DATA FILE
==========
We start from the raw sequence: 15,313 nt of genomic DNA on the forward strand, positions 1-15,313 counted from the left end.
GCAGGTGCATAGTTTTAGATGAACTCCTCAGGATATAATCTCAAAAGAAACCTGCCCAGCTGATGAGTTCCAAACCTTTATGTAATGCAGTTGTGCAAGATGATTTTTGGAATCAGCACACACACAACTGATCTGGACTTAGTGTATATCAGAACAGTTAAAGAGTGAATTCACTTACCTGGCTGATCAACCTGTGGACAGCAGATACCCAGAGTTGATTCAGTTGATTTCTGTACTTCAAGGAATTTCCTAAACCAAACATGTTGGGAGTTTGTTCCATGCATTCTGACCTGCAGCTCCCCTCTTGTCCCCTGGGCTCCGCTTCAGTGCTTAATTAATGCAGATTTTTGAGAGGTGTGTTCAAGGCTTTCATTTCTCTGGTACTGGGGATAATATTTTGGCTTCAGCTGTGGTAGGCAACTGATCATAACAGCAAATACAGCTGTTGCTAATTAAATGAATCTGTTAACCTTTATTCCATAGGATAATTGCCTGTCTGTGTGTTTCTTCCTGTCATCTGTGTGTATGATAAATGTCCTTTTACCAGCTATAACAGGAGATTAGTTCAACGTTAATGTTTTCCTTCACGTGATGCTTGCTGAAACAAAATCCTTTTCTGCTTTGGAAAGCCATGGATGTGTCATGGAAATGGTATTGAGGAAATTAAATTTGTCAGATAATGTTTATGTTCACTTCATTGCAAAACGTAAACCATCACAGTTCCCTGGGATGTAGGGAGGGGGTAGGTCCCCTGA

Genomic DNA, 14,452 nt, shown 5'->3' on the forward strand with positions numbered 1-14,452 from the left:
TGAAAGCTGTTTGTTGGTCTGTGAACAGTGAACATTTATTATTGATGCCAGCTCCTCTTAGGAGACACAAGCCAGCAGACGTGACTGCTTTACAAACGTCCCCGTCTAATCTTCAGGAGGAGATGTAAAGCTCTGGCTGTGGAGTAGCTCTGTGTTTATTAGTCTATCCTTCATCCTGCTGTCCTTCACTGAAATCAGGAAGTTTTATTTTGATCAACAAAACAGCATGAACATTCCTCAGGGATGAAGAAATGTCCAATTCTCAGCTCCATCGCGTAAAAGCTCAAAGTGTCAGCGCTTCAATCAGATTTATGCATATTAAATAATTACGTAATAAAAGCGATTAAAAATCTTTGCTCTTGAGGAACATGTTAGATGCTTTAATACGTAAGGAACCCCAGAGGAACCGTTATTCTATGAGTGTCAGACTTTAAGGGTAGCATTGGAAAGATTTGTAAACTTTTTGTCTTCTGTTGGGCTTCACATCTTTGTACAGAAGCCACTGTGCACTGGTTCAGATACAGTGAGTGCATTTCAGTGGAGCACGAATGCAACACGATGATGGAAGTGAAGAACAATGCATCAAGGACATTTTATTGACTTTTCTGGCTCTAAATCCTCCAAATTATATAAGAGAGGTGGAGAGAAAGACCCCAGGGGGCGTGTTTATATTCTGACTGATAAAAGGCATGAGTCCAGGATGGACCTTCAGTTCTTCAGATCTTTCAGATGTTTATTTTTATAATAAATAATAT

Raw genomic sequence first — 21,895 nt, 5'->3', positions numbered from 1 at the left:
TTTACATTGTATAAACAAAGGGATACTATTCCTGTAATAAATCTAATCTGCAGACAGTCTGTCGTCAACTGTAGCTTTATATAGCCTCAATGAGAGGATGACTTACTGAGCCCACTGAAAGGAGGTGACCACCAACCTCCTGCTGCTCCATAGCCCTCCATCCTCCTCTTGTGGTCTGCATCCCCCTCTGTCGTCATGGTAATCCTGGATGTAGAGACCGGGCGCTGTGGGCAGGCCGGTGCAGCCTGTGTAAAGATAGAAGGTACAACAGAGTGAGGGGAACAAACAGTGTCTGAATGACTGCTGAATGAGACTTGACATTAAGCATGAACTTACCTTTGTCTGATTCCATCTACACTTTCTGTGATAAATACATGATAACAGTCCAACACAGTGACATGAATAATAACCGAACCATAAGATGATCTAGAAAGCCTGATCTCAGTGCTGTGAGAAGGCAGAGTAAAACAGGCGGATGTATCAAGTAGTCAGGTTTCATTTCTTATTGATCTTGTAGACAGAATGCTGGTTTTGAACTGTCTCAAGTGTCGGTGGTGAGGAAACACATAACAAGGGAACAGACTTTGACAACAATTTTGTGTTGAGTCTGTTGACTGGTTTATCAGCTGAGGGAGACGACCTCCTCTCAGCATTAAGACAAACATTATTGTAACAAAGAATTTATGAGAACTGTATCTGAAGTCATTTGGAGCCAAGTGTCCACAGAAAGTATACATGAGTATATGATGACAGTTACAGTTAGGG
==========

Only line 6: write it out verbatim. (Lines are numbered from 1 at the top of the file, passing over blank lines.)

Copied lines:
TTTACATTGTATAAACAAAGGGATACTATTCCTGTAATAAATCTAATCTGCAGACAGTCTGTCGTCAACTGTAGCTTTATATAGCCTCAATGAGAGGATGACTTACTGAGCCCACTGAAAGGAGGTGACCACCAACCTCCTGCTGCTCCATAGCCCTCCATCCTCCTCTTGTGGTCTGCATCCCCCTCTGTCGTCATGGTAATCCTGGATGTAGAGACCGGGCGCTGTGGGCAGGCCGGTGCAGCCTGTGTAAAGATAGAAGGTACAACAGAGTGAGGGGAACAAACAGTGTCTGAATGACTGCTGAATGAGACTTGACATTAAGCATGAACTTACCTTTGTCTGATTCCATCTACACTTTCTGTGATAAATACATGATAACAGTCCAACACAGTGACATGAATAATAACCGAACCATAAGATGATCTAGAAAGCCTGATCTCAGTGCTGTGAGAAGGCAGAGTAAAACAGGCGGATGTATCAAGTAGTCAGGTTTCATTTCTTATTGATCTTGTAGACAGAATGCTGGTTTTGAACTGTCTCAAGTGTCGGTGGTGAGGAAACACATAACAAGGGAACAGACTTTGACAACAATTTTGTGTTGAGTCTGTTGACTGGTTTATCAGCTGAGGGAGACGACCTCCTCTCAGCATTAAGACAAACATTATTGTAACAAAGAATTTATGAGAACTGTATCTGAAGTCATTTGGAGCCAAGTGTCCACAGAAAGTATACATGAGTATATGATGACAGTTACAGTTAGGG